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Need blind colleges that meet 100% of demonstrated need


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What's with the ads?

#1 creekland

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Posted 29 April 2012 - 06:57 AM

I came across this list this morning:

http://en.wikipedia....blind_admission

Granted, it's from that "great" source, Wikipedia, but it doesn't look out of line.

It lists US colleges that are need-blind in admissions (don't look at whether or not you are applying for financial aid when deciding whether or not to admit you) AND provide 100% demonstrated need to incoming students. NOTE: This does not mean they give a free education. This means they will grant need (generally including "federal" student loans, but not excessive private loans) above and beyond your EFC and/or CSS profile.

And this means you should know what your EFC is. If it's low, and you don't have a lot of investments, try for one (or more) of these schools.

I can vouch for the University of Rochester... my guy got merit aid, but he also got a hefty URoc grant (does not need to be paid back). He has work study, and federal loans (we're ok with that) and we're down to our EFC - which is low. It would cost us the same (in loans, work study, and EFC) to go to Pittsburgh or Alabama, but URoc is the better school (for what he wants). Same price.

There's a variety of schools on that list. One needs to have good grades and scores for pretty much all of them, but not necessarily out of this world stats.

Then too, if one is so inclined, don't forget the service academy options.

#2 Jan in SC

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Posted 01 May 2012 - 09:43 PM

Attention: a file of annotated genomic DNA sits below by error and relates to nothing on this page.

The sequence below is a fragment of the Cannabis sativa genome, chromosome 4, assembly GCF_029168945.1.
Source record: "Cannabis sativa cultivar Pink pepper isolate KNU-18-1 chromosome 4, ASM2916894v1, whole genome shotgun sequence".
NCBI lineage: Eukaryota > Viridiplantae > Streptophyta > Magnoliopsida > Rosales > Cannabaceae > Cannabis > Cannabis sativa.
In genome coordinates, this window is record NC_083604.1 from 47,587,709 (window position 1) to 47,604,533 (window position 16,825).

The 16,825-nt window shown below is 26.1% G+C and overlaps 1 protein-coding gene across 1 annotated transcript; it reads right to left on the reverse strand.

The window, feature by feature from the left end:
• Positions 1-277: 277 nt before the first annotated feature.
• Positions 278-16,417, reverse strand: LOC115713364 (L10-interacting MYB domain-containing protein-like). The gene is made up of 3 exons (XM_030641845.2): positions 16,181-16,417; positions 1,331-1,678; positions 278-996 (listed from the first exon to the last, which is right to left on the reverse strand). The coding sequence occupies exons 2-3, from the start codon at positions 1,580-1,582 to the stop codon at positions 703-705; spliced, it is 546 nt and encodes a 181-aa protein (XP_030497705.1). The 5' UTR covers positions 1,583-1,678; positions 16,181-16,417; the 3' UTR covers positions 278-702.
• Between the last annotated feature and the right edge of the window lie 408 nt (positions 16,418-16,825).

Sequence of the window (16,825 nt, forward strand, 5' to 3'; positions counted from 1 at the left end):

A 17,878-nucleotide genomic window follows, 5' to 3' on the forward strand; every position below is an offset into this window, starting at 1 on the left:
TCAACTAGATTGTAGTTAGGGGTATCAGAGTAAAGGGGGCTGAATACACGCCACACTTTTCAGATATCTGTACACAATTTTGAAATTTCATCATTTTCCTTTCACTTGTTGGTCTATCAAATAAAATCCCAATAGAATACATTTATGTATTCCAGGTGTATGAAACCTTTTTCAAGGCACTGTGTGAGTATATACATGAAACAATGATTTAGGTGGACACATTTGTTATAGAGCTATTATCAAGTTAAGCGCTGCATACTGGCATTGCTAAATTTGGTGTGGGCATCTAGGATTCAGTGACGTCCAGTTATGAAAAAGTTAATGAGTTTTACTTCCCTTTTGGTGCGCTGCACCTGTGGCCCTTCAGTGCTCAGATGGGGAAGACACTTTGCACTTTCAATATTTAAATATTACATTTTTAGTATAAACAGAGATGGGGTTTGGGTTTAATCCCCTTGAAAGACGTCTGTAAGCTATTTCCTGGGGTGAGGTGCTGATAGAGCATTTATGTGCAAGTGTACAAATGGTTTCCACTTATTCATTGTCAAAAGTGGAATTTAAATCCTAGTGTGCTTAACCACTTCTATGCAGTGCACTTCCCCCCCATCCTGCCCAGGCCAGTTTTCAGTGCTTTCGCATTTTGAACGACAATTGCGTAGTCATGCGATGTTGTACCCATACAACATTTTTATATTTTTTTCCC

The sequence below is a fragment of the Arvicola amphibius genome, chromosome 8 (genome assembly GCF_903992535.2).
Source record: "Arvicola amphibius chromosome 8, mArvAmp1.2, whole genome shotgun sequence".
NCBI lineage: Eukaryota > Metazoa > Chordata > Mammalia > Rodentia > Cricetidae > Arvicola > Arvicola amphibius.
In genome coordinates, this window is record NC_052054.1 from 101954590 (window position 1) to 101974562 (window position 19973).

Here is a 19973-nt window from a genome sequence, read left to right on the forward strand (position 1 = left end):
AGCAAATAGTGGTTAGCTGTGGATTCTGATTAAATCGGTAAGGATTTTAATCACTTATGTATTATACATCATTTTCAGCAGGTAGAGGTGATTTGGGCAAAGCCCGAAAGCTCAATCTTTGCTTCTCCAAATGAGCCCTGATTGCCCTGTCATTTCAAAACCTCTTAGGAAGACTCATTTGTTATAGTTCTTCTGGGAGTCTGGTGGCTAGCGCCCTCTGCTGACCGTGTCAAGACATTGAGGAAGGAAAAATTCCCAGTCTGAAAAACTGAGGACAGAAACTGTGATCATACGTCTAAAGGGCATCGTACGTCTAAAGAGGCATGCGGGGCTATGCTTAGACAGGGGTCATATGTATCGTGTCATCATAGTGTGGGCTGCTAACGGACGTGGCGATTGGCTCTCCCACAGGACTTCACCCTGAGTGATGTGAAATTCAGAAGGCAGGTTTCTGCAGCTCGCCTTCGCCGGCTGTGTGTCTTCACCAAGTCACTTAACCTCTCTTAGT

My best friend went to Amherst and they were wonderful helping her. It was a need-blind process, and I think they even helped her come and visit the school after she was accepted.

#3 Starr

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Posted 02 May 2012 - 12:39 AM

Schools like Amherst, once you get in are generous with grants. I just keep hearing all the college admissions people I know telling me no school is really need blind. They have to keep to some kind of budget. So apply and hope for those schools but have a good back up plan.

#4 creekland

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Posted 02 May 2012 - 04:45 AM

Schools like Amherst, once you get in are generous with grants. I just keep hearing all the college admissions people I know telling me no school is really need blind. They have to keep to some kind of budget. So apply and hope for those schools but have a good back up plan.


Having a good back-up plan is excellent advice for pretty much any route in life. ;)

But in general, I posted the list because I (personally, IRL) have seen too many families without much in income apply to schools that don't guarantee to meet anything, then are surprised when they don't get enough in aid to make attending affordable. They end up at their safety (generally a true state school or cc with loans) or don't attend at all due to finances. If they had tried a "meets need" school (or two, or three), who knows what might have happened. For those with stats that fit, it's worth a shot IMO. If it doesn't work out, they still have their back up options.

#5 Starr

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Posted 03 May 2012 - 03:18 PM

Having a good back-up plan is excellent advice for pretty much any route in life. ;)

But in general, I posted the list because I (personally, IRL) have seen too many families without much in income apply to schools that don't guarantee to meet anything, then are surprised when they don't get enough in aid to make attending affordable. They end up at their safety (generally a true state school or cc with loans) or don't attend at all due to finances. If they had tried a "meets need" school (or two, or three), who knows what might have happened. For those with stats that fit, it's worth a shot IMO. If it doesn't work out, they still have their back up options.


:iagree:

Yes, it should be tried!

I'm amazed on how similar the language is for meets need, with grant or meets need with major loans. :D

#6 kmitchell

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Posted 20 May 2012 - 07:03 PM

Thank you for the wonderful resource.


What's with the ads?